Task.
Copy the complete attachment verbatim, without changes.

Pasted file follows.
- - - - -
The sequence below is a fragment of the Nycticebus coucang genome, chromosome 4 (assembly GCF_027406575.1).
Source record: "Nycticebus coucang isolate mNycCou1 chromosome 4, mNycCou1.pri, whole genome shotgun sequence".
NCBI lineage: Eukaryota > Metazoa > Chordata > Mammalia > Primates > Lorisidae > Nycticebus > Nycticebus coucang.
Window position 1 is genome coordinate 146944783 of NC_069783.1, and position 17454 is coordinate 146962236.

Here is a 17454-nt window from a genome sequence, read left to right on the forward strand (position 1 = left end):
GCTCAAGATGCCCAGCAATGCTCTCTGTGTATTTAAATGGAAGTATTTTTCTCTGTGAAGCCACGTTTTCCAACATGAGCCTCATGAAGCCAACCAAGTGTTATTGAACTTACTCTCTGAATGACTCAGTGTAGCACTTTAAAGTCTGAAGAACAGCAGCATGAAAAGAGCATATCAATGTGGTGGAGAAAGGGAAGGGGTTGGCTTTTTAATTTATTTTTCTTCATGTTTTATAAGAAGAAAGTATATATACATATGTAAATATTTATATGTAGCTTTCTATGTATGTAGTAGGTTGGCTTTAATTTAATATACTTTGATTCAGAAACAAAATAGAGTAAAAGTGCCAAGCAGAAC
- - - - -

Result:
The sequence below is a fragment of the Nycticebus coucang genome, chromosome 4 (assembly GCF_027406575.1).
Source record: "Nycticebus coucang isolate mNycCou1 chromosome 4, mNycCou1.pri, whole genome shotgun sequence".
NCBI lineage: Eukaryota > Metazoa > Chordata > Mammalia > Primates > Lorisidae > Nycticebus > Nycticebus coucang.
Window position 1 is genome coordinate 146944783 of NC_069783.1, and position 17454 is coordinate 146962236.

Here is a 17454-nt window from a genome sequence, read left to right on the forward strand (position 1 = left end):
GCTCAAGATGCCCAGCAATGCTCTCTGTGTATTTAAATGGAAGTATTTTTCTCTGTGAAGCCACGTTTTCCAACATGAGCCTCATGAAGCCAACCAAGTGTTATTGAACTTACTCTCTGAATGACTCAGTGTAGCACTTTAAAGTCTGAAGAACAGCAGCATGAAAAGAGCATATCAATGTGGTGGAGAAAGGGAAGGGGTTGGCTTTTTAATTTATTTTTCTTCATGTTTTATAAGAAGAAAGTATATATACATATGTAAATATTTATATGTAGCTTTCTATGTATGTAGTAGGTTGGCTTTAATTTAATATACTTTGATTCAGAAACAAAATAGAGTAAAAGTGCCAAGCAGAAC